The Missouri National Guard is hosting an interesting, weeklong training starting this Saturday called "Vigilant Guard." The exercise imagines a catastrophic earthquake that ripples through the New Madrid Seismic Zone -- which could badly damage our fair city.
"The initial earthquake and anticipated aftershocks would be devastating to the rural areas of southeast Missouri ... An increase in damage to man-made structures such as large buildings and bridges nearer the St. Louis area can be anticipated as well," a release about the event reads. "The one-week exercise will bring together all of the Missouri National Guard's capabilities as well as Guardsmen from Kansas, Iowa, Oklahoma, New York . . ."
Waaaait a minute -- New York? Don't they have a catastrophic doohicky on their hands right now?
Someone at Wired certainly though so. They called up the New York State Division of Military and Naval Affairs and found out that, yes, as of Tuesday night, 450 New York National Guardsmen were still scheduled to leave the Hurricane Sandy clean-up effort behind and deploy to Columbia.
"The troops were previously declared unavailable to help New York recover from the state's biggest hurricane in centuries. Instead, they were assigned to fight a fake disaster," the Wired post reads. "Until Tuesday, that previously scheduled drill took precedence over the real-world catastrophe that struck the East Coast. It was declared a bureaucratic near-impossibility to redeploy hundreds of guardsmen at a moment's notice, even at a moment when so many are in need."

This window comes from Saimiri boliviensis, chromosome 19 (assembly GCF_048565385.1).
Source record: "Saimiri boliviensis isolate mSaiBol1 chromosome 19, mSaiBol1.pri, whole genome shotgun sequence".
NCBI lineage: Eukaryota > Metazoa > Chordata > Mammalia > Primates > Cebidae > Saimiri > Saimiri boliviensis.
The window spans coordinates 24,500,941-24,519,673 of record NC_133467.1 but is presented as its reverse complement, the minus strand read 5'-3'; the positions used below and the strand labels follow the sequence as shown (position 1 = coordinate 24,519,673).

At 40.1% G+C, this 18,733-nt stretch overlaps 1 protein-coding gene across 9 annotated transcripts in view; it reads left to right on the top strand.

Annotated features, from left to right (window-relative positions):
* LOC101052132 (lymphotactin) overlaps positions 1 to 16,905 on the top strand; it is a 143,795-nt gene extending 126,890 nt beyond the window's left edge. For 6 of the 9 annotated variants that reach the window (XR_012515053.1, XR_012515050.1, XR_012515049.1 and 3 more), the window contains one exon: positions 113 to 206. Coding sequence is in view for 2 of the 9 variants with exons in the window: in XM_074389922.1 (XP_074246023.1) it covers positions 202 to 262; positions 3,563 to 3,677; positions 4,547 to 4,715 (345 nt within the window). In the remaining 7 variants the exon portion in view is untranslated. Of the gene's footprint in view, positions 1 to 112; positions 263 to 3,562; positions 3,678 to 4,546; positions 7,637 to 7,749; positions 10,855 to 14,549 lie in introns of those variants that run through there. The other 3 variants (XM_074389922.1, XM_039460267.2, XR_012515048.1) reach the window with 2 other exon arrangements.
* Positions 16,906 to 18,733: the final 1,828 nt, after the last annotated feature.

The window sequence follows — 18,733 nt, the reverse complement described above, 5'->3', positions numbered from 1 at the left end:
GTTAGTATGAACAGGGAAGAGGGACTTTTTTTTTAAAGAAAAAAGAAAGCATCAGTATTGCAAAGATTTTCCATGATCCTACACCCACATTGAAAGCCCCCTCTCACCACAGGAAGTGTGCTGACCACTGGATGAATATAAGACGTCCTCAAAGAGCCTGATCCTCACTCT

However, hours after Wired contacted military affairs, the decision was made to keep the troops in New York. We asked a spokesman for the agency, Eric Durr, whether common sense or face-saving prevailed.
"The decision was made to go ahead, to deploy to the exercise, but at some point we may say 'no.' We continued to plan, then last night the adjutant general made a decision that he wanted to keep the 450 soldiers that were part of this exercise here in New York in case he needed them," says Durr. "If we need more, here we have a group of individuals who were already planning on being away from home."
Durr says there are no immediate plans for the troops, but if needed they'll likely join the 2,500 troops already hard at work distributing food, checking damaged or submerged buildings, and helping local law enforcement navigate high-water areas with their tanks.
Fret not, fellow Missourians. Operation Vigilant Guard is an ongoing training program and New York will have another chance to practice saving our asses.
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